The wonders that have flowed from the East Nuek musical community that is the Fence Collective, particularly King Creosote (Kenny Anderson) have been a quiet triumph. Anderson's album with Jon Hopkins 2011's "Diamond Mine" was one of the best of that year and he has a fine pop sensibility, spry wit and melodic charm to spare.
"From Scotland with Love" sees King Creosote writing a record to accompany a documentary of archive footage released to coincide with Glasgow's Commonwealth Games. But the album has broader ambitions. Indeed it is a kind of mini history of Scotland set to song or more precisely an attempt to capture national identity at a crucial point in the nations development. This is Anderson's most personal album to date and a labour of love. In every sense he has done his theme justice. From the haunting accordion opening of the gorgeous "Something to believe in" to the heart wrenching instrumental closer "Prairie Tale" this album emotionally grabs you by the throat and doesn't let go. Songs which standout on first listens include the glorious piano ballad "Cargill" a fisherman's love story with the immortal line alluding to "my heartstrings entangled in your net". There are echoes of "Diamond Mine" on the plaintive "Paupers Dough" a socialist plea for justice and a stirring call to fellow Scots "to rise above the gutter you are inside". This may be one for the Independence campaign? It is not all serious stuff with "Largs (Long) motoring on at pace although it is probably the weakest song on the album. Much better is the anthem like "For one night only" which does recall his Scottish compatriots Frightened Rabbit. The counterpoint to this is the sprightly "Bluebell Cockershell 123" based on one of those children's skipping songs and powered by handclaps and a lovely Anderson vocal.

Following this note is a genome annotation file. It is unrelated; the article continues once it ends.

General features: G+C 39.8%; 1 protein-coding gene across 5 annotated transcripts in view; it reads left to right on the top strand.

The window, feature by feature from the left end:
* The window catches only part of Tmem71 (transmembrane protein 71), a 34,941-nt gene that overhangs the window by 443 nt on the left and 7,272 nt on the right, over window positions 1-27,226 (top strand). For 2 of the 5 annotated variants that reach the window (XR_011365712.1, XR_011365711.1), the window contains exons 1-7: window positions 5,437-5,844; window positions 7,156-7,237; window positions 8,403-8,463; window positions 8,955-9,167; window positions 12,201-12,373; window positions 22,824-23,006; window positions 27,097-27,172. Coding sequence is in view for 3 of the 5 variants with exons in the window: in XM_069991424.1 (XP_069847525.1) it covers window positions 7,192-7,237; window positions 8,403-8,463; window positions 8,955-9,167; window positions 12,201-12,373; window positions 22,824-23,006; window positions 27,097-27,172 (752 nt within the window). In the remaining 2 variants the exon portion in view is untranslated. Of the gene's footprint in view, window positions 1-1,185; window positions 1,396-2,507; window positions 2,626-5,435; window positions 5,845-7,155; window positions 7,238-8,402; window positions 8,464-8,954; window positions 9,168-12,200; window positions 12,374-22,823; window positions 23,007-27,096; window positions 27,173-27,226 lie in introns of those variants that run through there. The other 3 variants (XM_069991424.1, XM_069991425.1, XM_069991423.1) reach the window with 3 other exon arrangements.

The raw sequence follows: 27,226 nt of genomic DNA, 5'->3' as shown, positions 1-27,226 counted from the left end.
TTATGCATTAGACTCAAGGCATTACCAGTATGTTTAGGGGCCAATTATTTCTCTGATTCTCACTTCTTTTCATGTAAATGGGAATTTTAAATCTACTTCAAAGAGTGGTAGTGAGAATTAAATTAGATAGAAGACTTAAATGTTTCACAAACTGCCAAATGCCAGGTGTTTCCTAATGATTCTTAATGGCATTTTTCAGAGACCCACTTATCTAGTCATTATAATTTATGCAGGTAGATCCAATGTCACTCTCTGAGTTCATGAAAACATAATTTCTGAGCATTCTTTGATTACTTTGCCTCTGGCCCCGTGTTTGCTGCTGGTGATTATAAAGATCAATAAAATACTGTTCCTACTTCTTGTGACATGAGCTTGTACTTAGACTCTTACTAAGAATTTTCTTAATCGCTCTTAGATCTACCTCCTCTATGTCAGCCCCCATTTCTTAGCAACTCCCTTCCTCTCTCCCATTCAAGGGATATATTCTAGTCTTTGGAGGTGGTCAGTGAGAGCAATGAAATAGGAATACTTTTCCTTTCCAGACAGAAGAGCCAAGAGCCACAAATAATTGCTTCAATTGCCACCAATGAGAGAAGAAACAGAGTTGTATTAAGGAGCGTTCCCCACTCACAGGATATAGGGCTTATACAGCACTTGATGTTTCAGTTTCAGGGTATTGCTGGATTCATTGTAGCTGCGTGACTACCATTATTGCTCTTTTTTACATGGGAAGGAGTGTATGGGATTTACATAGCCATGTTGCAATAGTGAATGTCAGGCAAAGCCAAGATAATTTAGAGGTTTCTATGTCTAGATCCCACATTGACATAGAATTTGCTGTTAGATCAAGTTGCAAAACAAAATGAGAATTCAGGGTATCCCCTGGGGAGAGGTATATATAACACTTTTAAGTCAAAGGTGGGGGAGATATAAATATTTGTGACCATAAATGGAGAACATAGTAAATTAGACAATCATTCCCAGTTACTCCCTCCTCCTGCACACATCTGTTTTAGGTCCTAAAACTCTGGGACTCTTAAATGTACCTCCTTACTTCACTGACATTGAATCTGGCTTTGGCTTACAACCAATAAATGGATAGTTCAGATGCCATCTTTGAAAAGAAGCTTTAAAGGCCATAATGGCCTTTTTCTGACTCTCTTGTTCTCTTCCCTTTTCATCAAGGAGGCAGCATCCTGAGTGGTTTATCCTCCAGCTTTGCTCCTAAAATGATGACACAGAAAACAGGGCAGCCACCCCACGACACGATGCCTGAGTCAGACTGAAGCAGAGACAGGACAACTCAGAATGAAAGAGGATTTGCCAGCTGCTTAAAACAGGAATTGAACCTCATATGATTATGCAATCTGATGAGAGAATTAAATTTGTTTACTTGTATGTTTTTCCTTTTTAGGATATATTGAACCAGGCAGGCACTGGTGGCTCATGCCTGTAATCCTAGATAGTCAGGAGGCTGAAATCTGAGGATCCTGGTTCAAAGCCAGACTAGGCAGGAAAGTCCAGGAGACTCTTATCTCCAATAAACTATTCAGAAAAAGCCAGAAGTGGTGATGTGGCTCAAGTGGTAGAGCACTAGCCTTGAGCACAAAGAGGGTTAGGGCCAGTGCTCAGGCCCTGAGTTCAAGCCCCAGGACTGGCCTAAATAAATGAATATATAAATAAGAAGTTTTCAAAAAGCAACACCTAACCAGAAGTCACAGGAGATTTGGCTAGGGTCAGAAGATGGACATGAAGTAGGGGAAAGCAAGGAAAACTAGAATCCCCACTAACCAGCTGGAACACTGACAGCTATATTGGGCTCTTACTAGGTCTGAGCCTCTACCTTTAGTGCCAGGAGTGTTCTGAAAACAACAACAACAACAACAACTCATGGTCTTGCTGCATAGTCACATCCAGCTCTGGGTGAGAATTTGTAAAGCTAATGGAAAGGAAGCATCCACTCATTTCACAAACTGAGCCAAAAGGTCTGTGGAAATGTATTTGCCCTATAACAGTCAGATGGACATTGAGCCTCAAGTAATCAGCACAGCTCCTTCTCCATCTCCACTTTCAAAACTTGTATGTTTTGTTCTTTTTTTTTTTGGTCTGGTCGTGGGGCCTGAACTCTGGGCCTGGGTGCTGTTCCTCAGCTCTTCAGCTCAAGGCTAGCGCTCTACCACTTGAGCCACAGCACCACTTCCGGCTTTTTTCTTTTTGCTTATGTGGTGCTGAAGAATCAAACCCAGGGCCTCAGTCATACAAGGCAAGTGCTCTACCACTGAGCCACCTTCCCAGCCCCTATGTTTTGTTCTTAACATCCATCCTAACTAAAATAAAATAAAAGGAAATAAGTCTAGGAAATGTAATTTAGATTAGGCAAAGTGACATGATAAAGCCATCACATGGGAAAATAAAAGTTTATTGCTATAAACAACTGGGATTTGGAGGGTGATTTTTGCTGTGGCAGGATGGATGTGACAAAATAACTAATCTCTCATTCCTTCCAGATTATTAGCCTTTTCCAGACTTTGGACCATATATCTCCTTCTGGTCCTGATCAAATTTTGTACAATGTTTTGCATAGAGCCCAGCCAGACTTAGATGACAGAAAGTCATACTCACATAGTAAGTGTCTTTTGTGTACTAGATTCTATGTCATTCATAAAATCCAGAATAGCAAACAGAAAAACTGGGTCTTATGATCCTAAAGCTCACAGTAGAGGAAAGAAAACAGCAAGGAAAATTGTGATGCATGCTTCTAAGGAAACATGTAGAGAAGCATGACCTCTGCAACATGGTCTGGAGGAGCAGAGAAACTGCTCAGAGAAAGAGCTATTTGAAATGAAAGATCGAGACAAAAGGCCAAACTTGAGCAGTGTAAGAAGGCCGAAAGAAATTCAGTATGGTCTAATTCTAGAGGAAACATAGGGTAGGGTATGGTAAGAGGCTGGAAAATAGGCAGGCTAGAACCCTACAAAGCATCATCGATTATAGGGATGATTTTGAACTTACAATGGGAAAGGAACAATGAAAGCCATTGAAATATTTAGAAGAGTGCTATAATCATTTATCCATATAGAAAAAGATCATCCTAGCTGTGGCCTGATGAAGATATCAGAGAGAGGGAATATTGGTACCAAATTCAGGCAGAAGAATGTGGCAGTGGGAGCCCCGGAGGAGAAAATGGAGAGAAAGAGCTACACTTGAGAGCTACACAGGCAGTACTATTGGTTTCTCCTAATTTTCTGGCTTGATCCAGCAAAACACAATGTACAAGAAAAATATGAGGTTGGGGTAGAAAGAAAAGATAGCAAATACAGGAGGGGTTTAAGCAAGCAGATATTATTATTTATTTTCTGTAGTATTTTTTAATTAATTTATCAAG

As a partnership "From Scotland With Love" was created in collaboration with director Virginia Heath and Producer Grant Keir. They have done a sterling job especially on songs like the splendid "One floor down" and "Miserable Strangers" the very special tale of Scots emigres forced to leave their country in search of work. Whilst this album does not edge the brilliant "Diamond Mine" it is a very fine body of work full of woozy charm and particularly affecting songs.
Review by Red on Black